Penguins Notebook: RW Kovalev speechless about return to Ottawa
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Alex Kovalev's pending return to Ottawa has a lot of people in the hockey world talking.
Kovalev is not one of them.
The 38-year-old winger did not make himself available to the media after the morning skate Monday and likely will not talk to reporters before the game today.
The game tonight in Ottawa will be Kovalev's first trip to Scotiabank Place since the Senators traded him to the Penguins for a conditional seventh-round draft pick in February.
"He's going to want to prove something, that's for sure," Penguins coach Dan Bylsma said.
Kovalev signed a two-year, $5 million deal with Ottawa in 2009, a move that did not work out well for either party. Kovalev tallied 76 points in 131 games with the Senators after scoring 149 points in 160 games with the Canadiens in the previous two seasons.
His struggles made him an easy target for Senators fans, disgruntled about an underachieving team.
Bylsma said he planned to talk with Kovalev before the game to help prepare him for what might be a hostile reaction from the crowd.
But, Bylsma said, Kovalev might not need much help.
"He's got more experience at this than I do," Bylsma said.
Winger Chris Kunitz, who joined the Penguins from Anaheim via trade late in the 2008-09 season, said he could relate with what Kovalev is about to experience.
"For me it was a tough feeling when I did it," Kunitz said. "But I think Kovy's a veteran guy. He's a leader in this room."
Their office might be a sheet of ice, but the Penguins have their own NCAA tournament bracket challenge. As is the case with many office bracket contests, those who know the least about college basketball end up winning.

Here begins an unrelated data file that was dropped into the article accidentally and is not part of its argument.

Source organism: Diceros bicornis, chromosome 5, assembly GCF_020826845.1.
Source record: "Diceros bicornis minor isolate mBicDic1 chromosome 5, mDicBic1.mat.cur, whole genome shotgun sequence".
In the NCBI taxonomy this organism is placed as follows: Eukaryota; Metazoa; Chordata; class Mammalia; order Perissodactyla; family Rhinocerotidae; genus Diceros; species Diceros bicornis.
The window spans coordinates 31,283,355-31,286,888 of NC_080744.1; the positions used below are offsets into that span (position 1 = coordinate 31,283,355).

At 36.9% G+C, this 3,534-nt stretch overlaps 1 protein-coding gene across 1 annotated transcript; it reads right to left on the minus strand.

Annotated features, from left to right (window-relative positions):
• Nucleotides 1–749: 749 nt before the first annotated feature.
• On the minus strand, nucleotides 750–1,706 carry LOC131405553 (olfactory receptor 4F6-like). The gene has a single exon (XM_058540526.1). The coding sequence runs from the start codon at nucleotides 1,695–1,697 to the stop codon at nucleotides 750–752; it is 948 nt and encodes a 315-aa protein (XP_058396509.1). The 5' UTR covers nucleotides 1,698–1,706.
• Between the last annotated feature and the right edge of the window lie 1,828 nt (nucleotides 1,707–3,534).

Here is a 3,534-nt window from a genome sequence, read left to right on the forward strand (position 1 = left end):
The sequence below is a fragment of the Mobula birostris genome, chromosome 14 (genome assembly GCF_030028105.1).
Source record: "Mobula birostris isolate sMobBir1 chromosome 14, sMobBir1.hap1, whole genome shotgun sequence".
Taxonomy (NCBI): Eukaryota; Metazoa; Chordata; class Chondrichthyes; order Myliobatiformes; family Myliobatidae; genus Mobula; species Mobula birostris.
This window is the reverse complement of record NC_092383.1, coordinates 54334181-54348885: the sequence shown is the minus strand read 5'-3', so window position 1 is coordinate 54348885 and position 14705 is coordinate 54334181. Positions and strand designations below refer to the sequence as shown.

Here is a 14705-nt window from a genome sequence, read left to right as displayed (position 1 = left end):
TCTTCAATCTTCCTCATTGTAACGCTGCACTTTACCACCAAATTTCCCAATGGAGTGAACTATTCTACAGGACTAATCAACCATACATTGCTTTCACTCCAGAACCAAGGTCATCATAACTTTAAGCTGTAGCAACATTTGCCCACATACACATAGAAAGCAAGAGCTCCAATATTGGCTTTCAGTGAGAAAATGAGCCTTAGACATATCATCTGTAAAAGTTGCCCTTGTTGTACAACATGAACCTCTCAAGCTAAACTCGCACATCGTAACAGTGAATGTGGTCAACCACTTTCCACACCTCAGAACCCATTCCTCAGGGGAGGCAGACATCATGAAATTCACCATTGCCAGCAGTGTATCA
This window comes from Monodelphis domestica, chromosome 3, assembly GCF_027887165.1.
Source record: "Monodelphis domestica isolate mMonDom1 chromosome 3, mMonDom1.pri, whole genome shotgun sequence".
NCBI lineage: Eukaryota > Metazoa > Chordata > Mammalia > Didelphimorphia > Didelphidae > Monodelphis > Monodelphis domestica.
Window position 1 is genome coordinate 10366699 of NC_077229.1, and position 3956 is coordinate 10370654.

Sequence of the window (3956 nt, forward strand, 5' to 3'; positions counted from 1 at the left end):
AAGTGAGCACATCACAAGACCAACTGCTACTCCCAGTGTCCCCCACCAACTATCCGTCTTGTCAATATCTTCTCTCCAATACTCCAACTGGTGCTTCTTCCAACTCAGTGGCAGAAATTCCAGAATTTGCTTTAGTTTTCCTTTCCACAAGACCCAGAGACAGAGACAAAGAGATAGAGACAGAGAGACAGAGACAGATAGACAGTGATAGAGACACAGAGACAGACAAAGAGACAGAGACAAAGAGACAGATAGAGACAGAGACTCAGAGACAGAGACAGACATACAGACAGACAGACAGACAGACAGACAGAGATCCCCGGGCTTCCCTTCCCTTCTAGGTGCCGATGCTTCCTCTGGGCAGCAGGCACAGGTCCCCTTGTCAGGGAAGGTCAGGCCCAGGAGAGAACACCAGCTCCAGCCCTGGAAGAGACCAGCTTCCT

"It's the guys that try to read too much into it that don't do well," Matt Cooke said.
A team trainer coordinates the competition, and Mike Rupp said one of his European or Canadian teammates usually wins.
"Usually I try to take too many upsets," Rupp said.
Jordan Staal grew up watching "a lot of hockey and a little bit of football," in Thunder Bay, Ontario, and rarely followed U.S. college basketball. He has yet to win the bracket challenge.
"I just guess," he said. "I'm not very good at it."
Defenseman Kris Letang missed practice Monday morning to see a doctor as a precaution after a hit he absorbed Sunday.
Letang was shaken up in the Penguins' 5-1 victory against Edmonton when Gilbert Brule crushed him near the Penguins goal line late in the third period.
Fellow defenseman Matt Niskanen has the flu and will not travel with the team to Ottawa.
But the Penguins received good news on several injured players.
Forward Arron Asham skated in a full practice for the first time since a concussion Feb. 1. He said he hopes to return Sunday for the game against the Rangers.
Forward Eric Tangradi skated in full gear, along with forward Mike Comrie (hip) and defenseman Brooks Orpik (finger). Tangradi sustained a concussion in a penalty plagued game Feb. 11 against the Islanders.
Forward Nick Johnson traveled with the team to Ottawa and will skate today for the first time since a concussion in a Feb. 18 practice.
Michalek on a tear
After going scoreless in his first 58 games this season, defensemen Zbynek Michalek is on a tear, scoring two goals in the past three games.
"It's a big relief for me," he said. "I was getting tired of my friends asking me when I would score my first goal. It's a big monkey off my back."
Michalek said he has tried to take more shots and be more accurate.
"When I do that, I can be pretty successful," he said.
Former Penguins winger Nick Harbaruk died of cancer last Thursday in suburban Toronto.
Harbaruk, 67, was a defensive forward and penalty-killer who appeared in 308 games with the Penguins, accumulating 40 goals and 61 assists.
He also played in 56 games with the St. Louis Blues before joining Indianapolis of the World Hockey Association in 1974.
First Published March 15, 2011 12:00 am